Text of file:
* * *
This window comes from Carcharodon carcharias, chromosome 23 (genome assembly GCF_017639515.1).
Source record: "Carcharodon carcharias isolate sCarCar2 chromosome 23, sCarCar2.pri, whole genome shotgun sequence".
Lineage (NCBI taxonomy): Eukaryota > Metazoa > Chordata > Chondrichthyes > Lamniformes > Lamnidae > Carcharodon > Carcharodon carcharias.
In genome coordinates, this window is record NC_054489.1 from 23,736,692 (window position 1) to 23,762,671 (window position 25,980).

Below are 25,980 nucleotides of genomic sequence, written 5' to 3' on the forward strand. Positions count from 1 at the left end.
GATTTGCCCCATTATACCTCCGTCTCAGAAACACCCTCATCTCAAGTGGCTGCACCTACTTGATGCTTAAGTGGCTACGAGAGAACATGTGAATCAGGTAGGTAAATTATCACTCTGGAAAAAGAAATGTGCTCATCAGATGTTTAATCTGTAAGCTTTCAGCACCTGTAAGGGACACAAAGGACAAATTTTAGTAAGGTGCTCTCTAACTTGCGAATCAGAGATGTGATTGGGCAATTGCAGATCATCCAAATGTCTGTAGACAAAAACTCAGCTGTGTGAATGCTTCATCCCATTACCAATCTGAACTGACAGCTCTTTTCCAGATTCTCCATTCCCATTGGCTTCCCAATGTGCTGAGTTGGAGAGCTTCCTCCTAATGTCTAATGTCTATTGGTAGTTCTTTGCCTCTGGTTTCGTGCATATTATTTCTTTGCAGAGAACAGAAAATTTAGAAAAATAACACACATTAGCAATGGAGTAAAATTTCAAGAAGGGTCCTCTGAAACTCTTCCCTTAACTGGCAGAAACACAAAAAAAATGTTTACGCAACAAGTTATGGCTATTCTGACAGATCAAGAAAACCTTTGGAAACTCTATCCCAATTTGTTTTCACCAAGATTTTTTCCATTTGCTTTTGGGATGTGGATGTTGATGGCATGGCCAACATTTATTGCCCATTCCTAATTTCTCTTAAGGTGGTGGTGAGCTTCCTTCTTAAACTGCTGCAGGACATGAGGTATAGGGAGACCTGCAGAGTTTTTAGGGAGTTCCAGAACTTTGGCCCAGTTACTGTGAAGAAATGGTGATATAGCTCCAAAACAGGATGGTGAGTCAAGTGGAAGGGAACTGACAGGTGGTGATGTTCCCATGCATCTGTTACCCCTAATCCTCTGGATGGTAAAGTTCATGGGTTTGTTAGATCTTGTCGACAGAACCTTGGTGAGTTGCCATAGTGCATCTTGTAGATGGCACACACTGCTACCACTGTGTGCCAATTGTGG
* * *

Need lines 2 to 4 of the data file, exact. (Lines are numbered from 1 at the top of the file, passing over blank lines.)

Source record: "Carcharodon carcharias isolate sCarCar2 chromosome 23, sCarCar2.pri, whole genome shotgun sequence".
Lineage (NCBI taxonomy): Eukaryota > Metazoa > Chordata > Chondrichthyes > Lamniformes > Lamnidae > Carcharodon > Carcharodon carcharias.
In genome coordinates, this window is record NC_054489.1 from 23,736,692 (window position 1) to 23,762,671 (window position 25,980).